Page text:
When maintaining your ride, you must be very careful not to get any oil contamination on your disc rotors that can transfer to your brake pads. Any spray from
your drivetrain, or even your greasy fingerprints, can contaminate of your brake pads and greatly reduce their ability to stop. Unfortunately, if you do contaminate the pads, there is no guaranteed cleaning process. Replacing them is the safest option.
Disc brakes use a small diameter rotor as the braking surface. The material of the rotor has been cut away as much as possible to prevent buildup and reduce weight. They are also susceptible to bending if you lean something against them. When set up, the brake pads sit very close to the rotor. A slight bend in a rotor will cause brake rub and a telltale “shing” sound with every rotation.
Truing a rotor should be done with a specific tool designed for the job. You need something with a broad surface so you can make very slight adjustments. Using the wrong tool (a screwdriver, for example) can cause a permanent defect or knick in the braking surface. Watch your fingers when working with rotors: their gaps can act as guillotines on misplaced fingers.
Disc brakes work with much tighter tolerances than rim brakes. Even as the pads wear on the disc brakes, the braking surfaces effectively maintain the same distances from their discs. To get the best performance out of your system, calipers need to be centred perfectly over their discs. Before centring a caliper, start with a true disc in place. Next, loosen the two caliper binding bolts just enough so that the caliper can move freely. Squeeze the brake lever so the pads tighten and centre the caliper on the rotor. With continued pressure on the lever, snug the two binding bolts. You should end up with a perfectly centred caliper.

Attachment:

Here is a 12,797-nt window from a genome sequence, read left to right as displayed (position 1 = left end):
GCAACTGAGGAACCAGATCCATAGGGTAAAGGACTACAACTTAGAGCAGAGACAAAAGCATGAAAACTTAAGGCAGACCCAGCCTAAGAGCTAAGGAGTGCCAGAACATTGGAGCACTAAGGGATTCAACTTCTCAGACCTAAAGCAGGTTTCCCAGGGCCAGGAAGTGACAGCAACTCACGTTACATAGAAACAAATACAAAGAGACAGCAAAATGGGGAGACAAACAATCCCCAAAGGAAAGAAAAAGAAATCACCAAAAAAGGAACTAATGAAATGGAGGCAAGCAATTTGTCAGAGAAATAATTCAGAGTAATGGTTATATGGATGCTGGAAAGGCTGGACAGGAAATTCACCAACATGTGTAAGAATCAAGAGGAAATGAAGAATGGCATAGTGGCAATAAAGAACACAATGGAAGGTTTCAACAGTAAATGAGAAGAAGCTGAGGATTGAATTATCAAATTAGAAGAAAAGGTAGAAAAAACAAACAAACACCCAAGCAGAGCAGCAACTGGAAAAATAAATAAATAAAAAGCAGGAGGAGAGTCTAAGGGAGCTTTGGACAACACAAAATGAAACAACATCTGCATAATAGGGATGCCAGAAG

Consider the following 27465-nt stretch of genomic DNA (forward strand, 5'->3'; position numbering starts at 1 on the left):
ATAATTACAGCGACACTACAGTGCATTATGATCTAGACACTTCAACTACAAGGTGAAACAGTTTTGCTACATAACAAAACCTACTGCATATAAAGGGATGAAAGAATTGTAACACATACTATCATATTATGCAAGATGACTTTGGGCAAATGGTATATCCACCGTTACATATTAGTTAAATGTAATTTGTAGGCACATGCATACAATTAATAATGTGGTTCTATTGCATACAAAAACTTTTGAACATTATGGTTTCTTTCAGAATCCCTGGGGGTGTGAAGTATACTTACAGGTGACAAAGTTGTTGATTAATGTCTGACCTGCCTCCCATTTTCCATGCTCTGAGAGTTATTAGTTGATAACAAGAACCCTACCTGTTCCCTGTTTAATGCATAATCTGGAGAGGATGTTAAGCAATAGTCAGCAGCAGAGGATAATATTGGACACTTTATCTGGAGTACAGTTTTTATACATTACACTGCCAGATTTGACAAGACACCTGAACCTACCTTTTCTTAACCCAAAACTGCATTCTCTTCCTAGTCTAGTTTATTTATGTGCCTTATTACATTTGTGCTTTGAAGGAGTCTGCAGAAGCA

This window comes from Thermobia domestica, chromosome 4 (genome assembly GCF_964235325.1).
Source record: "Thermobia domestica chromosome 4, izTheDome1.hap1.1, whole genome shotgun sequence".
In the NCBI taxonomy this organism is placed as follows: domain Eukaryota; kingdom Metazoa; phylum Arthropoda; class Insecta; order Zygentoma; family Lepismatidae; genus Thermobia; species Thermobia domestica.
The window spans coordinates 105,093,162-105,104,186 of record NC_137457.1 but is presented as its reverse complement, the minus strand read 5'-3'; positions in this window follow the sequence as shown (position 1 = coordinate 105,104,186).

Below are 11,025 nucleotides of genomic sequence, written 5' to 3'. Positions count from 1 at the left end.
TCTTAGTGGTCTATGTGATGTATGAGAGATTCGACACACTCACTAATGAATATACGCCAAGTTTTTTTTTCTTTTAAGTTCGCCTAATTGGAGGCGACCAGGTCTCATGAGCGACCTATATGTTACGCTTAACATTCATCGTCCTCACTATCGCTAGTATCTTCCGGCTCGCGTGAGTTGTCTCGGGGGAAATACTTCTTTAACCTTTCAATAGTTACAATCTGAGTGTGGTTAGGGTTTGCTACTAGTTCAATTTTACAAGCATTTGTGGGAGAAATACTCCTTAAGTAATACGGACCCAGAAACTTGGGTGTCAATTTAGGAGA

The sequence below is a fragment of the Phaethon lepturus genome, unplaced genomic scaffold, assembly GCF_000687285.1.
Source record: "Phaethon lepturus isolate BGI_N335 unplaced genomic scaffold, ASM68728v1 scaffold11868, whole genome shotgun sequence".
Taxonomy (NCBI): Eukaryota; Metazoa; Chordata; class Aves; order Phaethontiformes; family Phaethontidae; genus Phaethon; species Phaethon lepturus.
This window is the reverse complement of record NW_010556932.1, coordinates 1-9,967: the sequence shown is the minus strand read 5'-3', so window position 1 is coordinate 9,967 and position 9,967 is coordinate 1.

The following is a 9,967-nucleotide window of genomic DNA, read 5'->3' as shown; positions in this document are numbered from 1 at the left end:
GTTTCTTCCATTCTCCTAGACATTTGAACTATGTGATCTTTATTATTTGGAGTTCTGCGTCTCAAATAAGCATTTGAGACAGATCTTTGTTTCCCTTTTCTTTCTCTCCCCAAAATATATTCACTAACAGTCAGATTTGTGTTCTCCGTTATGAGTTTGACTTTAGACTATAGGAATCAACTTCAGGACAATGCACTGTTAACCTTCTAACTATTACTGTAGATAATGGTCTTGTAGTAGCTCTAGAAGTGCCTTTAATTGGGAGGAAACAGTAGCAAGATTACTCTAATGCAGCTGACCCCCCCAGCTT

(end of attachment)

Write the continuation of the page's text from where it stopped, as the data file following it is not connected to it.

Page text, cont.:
Soapy water works best for cleaning the brake system. Remove your wheels and the disc pads. Clean each component separately. Use a rag and an old toothbrush to clean the caliper, soapy water and fine steel wool for the rotor and a clean, dry rag for the pads. Be careful around the braking surface of the pads or the rotor: oil from your fingers or a contaminated rag can greatly reduce a component’s ability to stop the bike. Wearing a clean pair of nitrile gloves and having a dedicated scrub brush in your kit are the best ways to keep the wrong stuff from getting on pads and rotors.
Seating the pads
When you clean or replace disc-brake components, you have to seat the pads to maximize performance. You seat pads by making several high-speed stops on your bike. Find a paved surface so you minimize skidding. When you apply the brakes, try to mimic a car’s ABS system: apply a lot of force to the levers to make a hard stop, quickly release them, and then reapply immediately. You should be able to apply the brakes three to four times before stopping without skidding. This process scores the pads against the rotor surfaces ensuring the best contact with minimal squealing.